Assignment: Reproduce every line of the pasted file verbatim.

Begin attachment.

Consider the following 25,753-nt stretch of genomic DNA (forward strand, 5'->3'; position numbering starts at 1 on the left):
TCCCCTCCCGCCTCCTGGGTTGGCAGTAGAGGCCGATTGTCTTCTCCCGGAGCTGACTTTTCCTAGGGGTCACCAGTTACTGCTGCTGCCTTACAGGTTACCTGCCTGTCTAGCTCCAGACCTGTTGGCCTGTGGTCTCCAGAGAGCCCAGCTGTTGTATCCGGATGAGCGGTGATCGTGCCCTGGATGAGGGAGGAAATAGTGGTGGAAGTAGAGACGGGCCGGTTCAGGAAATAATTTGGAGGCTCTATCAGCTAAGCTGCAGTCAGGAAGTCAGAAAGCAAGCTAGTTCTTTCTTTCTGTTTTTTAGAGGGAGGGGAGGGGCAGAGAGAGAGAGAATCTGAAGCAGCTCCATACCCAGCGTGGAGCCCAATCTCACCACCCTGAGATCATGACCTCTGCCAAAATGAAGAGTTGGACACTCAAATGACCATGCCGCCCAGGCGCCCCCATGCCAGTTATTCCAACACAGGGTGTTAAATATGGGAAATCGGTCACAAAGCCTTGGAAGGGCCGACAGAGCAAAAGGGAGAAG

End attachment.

Consider the following 25,753-nt stretch of genomic DNA (forward strand, 5'->3'; position numbering starts at 1 on the left):
TCCCCTCCCGCCTCCTGGGTTGGCAGTAGAGGCCGATTGTCTTCTCCCGGAGCTGACTTTTCCTAGGGGTCACCAGTTACTGCTGCTGCCTTACAGGTTACCTGCCTGTCTAGCTCCAGACCTGTTGGCCTGTGGTCTCCAGAGAGCCCAGCTGTTGTATCCGGATGAGCGGTGATCGTGCCCTGGATGAGGGAGGAAATAGTGGTGGAAGTAGAGACGGGCCGGTTCAGGAAATAATTTGGAGGCTCTATCAGCTAAGCTGCAGTCAGGAAGTCAGAAAGCAAGCTAGTTCTTTCTTTCTGTTTTTTAGAGGGAGGGGAGGGGCAGAGAGAGAGAGAATCTGAAGCAGCTCCATACCCAGCGTGGAGCCCAATCTCACCACCCTGAGATCATGACCTCTGCCAAAATGAAGAGTTGGACACTCAAATGACCATGCCGCCCAGGCGCCCCCATGCCAGTTATTCCAACACAGGGTGTTAAATATGGGAAATCGGTCACAAAGCCTTGGAAGGGCCGACAGAGCAAAAGGGAGAAG